So what does a mechanic do? Unfortunately, a lot of mechanics are just getting out of the business. The other option is discussion and documentation. A mechanic needs to get a customer involved in the decision process whenever a gray area is encountered. Many times they will need to get an outside opinion, usually from a manufacturer’s rep or a real expert.

And then there is documentation. Most mechanics are in the business of fixing things, not doing a lot of paper work. But it is critical in these situations that you get not just an oral agreement, but also a signed written agreement as to the course of repairs and all of the test results that the decision was based on.

It is like going to the bathroom — the job isn’t complete until the paperwork is done.


  1. Chris Hodges says:

    I agree with you on this article. Flying behind an old carburetor may seem archaic to many responders, however, a recent LPM article may be a wake up call to those who think technology in aviation is the answer to making flying better. In the March 2014, LPM an article was written on battery jump starting of a German Diamond DA-42; with an advanced FADEC/ECU system the aircraft was jump started with a dead battery. Shortly after takeoff and gear retraction, the aircraft experienced a FADEC/ECU dual engine shutdown as well as prop feathering. The pilot was able to make an emergency landing and the aircraft was damaged. The problem with advanced systems such as FADEC and more complex flat screens is weight, extra batteries and more powerful alternators to power these systems. This is the very reason why most modern aircraft with these systems today cannot have the same useful load as those simple aircraft in the 40′s. As we follow Europe’s lead in using FADEC, we have to understand the dangers of these systems and the safety issues involved. I for one, like simplicity in aircraft. Kelly Johnson at Lockheed tried to instill simplicity by KISS (Keep It Simple Stupid) and we have not learned a thing.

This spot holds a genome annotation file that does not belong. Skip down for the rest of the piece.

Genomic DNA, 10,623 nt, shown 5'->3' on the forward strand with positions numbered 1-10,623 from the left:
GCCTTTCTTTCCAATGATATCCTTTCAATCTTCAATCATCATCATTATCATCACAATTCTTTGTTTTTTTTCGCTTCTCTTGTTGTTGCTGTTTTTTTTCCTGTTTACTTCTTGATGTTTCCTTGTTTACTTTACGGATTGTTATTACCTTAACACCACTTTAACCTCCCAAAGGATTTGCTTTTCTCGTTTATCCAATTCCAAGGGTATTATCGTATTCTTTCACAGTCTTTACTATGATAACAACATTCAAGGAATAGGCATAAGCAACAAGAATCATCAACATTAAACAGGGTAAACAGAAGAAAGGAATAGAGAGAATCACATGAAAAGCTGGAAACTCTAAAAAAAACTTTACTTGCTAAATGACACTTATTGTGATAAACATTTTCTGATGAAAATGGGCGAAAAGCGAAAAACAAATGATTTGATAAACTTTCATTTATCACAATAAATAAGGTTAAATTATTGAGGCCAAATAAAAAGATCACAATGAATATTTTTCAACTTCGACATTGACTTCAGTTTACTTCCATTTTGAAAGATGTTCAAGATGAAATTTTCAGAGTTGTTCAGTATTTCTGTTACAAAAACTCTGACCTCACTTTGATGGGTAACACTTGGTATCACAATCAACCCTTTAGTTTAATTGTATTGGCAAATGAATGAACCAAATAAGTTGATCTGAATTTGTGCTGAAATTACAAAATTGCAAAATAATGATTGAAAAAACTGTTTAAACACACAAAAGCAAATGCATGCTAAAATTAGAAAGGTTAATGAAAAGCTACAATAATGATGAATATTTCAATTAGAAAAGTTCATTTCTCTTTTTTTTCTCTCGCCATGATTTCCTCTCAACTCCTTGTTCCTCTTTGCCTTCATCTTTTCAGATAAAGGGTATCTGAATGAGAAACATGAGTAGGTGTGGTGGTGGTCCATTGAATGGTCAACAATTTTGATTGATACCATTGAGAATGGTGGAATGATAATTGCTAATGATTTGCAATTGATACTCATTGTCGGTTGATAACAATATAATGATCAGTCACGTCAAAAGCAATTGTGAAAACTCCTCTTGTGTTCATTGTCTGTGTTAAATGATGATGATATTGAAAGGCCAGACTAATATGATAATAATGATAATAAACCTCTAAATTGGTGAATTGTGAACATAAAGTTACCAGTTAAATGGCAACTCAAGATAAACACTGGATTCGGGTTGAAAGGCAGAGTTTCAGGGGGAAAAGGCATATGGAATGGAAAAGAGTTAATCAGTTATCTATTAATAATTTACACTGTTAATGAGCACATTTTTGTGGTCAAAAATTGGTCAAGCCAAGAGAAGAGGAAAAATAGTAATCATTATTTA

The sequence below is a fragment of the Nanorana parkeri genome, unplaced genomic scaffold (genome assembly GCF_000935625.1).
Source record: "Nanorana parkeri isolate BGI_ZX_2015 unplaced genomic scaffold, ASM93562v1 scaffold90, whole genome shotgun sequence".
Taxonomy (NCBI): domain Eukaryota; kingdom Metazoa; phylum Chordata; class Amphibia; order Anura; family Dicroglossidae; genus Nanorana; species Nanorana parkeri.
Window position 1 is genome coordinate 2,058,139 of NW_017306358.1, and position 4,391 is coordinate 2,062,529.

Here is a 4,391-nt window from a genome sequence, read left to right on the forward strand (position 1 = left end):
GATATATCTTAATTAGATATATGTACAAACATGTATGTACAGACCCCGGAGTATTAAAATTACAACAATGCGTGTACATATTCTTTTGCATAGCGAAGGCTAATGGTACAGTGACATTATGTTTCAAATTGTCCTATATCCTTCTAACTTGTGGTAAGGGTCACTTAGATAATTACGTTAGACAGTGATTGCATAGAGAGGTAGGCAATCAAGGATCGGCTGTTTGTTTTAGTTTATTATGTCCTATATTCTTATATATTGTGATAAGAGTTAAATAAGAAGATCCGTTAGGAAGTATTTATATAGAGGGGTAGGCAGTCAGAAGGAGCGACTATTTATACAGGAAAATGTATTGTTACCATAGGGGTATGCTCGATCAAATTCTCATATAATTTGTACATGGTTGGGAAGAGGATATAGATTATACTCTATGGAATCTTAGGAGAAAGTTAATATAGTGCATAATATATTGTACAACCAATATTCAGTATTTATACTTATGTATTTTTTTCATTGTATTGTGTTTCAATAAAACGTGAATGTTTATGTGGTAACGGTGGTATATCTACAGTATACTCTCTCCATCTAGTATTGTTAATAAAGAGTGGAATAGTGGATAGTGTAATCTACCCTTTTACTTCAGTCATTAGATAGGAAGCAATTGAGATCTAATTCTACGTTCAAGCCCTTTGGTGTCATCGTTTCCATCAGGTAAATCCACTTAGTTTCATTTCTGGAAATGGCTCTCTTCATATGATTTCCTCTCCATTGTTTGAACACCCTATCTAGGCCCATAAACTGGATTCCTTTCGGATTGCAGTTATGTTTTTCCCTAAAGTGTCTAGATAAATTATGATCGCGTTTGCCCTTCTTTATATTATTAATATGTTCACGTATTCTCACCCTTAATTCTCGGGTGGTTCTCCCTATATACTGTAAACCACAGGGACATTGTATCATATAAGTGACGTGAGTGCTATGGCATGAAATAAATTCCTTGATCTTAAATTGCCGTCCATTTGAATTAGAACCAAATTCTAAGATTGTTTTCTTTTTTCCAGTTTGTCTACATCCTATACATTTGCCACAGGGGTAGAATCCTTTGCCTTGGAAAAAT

2. Mr. Visser:

    You bring up an interesting point, but then fail to answer it. Instead, you and your following commentators take the low road and resort to lawyer-bashing as the root of all evil. I’d like to hear your commentary on lawyers if instead you got ramp checked by the Friendly Aviation Association or a warrantless aircraft search by overzealous ICE or DHS.

    I am in a rather unique position to take exception to your comments, as I am both an A & P, with Inspection Authorization and a practicing Aviation Attorney and Member of the AOPA Defense Panel. With your experience at Shell, you should well know that the answer is to find a suitable substitute for the originally specified lubricant. Shell has always been extremely helpful in these sort of situations and s very pro-aviation. If that fails to resolve the problem, the IA can work with the FAA FSDO in the form of a 337 and document a substitute lubrication procedure, material or subsequent spec with the reasoning therefore. The non-existence or unavailability of the original would be sufficient to justify this.